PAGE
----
The next stars of the club division.
November 9, 2022 by Ultiworld in Awards with 0 comments
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Ultiworld is pleased to announce our annual Club Awards. While we consider both regular season and postseason performance, because of the nature of the Club Division, we weight success in the Series and at Nationals above all else. The Club Awards are voted on by Ultiworld reporters, contributors, and editors.
Our Breakout Player of the Year may be the hardest-to-define award that we dole out each year. We aim to recognize players typically 25 years old or younger who weren’t widely expected to have a major impact on the club season at the start of the year. While their teammates or local community may have known about their talent level, their performance in the 2022 season thrust them into the national consciousness in a way that raises expectations for their contributions for years to come. Without strict parameters around what constitutes “too well known” at the start of the year, our voters are given the opportunity to decide for themselves who best represented their definition of a true breakout season in the club division.
Player of the Year Award
All-Club First Team
All-Club Second Team
Offensive Player of the Year Award
Defensive Player of the Year Award
Breakout Player of the Year Award
Coach of the Year Award
Club Awards Voting Breakdown
2022 Breakout Player of the Year
Greta Eisenbrey (Portland Schwa)
Rarely does one player claim a spot on two Breakout Player of the Year lists over the course of their career since that is the nature of breaking out—after it’s happened once, it can’t really happen again. Sure, that exclusive club does add new members on occasion, especially between the college and club divisions over a span of years1, but to make two in one year in both semi-pro and club? Now that’s something special.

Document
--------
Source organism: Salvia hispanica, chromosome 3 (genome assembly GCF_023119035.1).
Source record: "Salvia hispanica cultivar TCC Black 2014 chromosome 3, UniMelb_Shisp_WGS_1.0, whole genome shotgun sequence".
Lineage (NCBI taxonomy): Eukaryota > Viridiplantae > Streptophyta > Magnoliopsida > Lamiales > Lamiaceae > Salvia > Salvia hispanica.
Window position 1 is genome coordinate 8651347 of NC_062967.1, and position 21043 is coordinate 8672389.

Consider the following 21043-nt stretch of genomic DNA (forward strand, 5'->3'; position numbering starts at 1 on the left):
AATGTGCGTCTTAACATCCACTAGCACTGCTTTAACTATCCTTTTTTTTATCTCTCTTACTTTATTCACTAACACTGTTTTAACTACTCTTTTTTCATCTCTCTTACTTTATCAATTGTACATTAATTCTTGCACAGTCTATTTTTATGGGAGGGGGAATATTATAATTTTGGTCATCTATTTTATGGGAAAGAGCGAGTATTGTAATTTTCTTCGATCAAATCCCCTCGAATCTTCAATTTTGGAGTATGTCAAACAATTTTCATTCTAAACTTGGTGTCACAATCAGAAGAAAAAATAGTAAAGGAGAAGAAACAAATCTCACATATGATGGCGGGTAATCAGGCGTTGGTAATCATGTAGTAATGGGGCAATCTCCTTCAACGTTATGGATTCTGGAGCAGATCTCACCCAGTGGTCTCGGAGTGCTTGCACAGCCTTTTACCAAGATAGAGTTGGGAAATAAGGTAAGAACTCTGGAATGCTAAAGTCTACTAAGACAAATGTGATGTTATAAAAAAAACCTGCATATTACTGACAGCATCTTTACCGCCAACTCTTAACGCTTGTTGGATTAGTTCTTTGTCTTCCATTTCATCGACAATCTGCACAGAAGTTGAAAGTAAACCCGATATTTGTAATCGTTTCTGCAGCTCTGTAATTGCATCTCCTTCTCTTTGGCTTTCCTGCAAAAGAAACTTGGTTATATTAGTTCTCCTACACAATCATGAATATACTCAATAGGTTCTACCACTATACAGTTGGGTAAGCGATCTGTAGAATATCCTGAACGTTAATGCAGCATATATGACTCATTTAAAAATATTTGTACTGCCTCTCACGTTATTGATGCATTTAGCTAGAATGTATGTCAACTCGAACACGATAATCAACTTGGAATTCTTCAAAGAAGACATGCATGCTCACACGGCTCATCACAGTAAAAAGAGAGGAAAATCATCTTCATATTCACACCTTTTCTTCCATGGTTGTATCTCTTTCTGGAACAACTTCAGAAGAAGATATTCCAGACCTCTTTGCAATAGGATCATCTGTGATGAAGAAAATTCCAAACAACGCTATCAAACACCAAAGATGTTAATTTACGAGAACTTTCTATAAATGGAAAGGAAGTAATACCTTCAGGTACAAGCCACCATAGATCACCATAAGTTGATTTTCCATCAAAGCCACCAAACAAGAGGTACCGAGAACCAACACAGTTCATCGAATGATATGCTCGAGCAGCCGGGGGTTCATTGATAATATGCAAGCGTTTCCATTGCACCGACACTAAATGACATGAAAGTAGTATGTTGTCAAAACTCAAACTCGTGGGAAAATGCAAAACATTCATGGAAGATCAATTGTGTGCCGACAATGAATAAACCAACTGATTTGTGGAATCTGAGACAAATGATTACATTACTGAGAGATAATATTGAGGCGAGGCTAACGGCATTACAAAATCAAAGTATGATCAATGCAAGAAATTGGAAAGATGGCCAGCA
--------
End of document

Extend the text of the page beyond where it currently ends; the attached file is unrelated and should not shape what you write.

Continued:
Enter Greta Eisenbrey, WUL BPOTY podium finisher with Oregon Onyx, Oregon Schwa rookie, and offensive line standout this club season for the Northwest region stalwarts. By claiming not only another BPOTY podium but a spot at the top this time around, Eisenbrey proved just how quickly her game has leveled up this season and how integral she’s become to Schwa’s success.
It’s the little things that make Eisenbrey so critical to Oregon’s offense. They’re seemingly always available as a reset handler, they make the smart passes that keep Schwa’s offense moving, and they frequently serve as a release valve when Oregon comes under pressure, their height certainly not hurting Eisenbrey’s ability to come down with high-stall throws. Her patience and control with the disc belies her first-year status, and Schwa coach Bobby Gough described Eisenbrey as having “a savvy and composure that is something you’d expect a 10-year veteran to have,” about as high a compliment as a player making their first ever Club Nationals appearance could receive.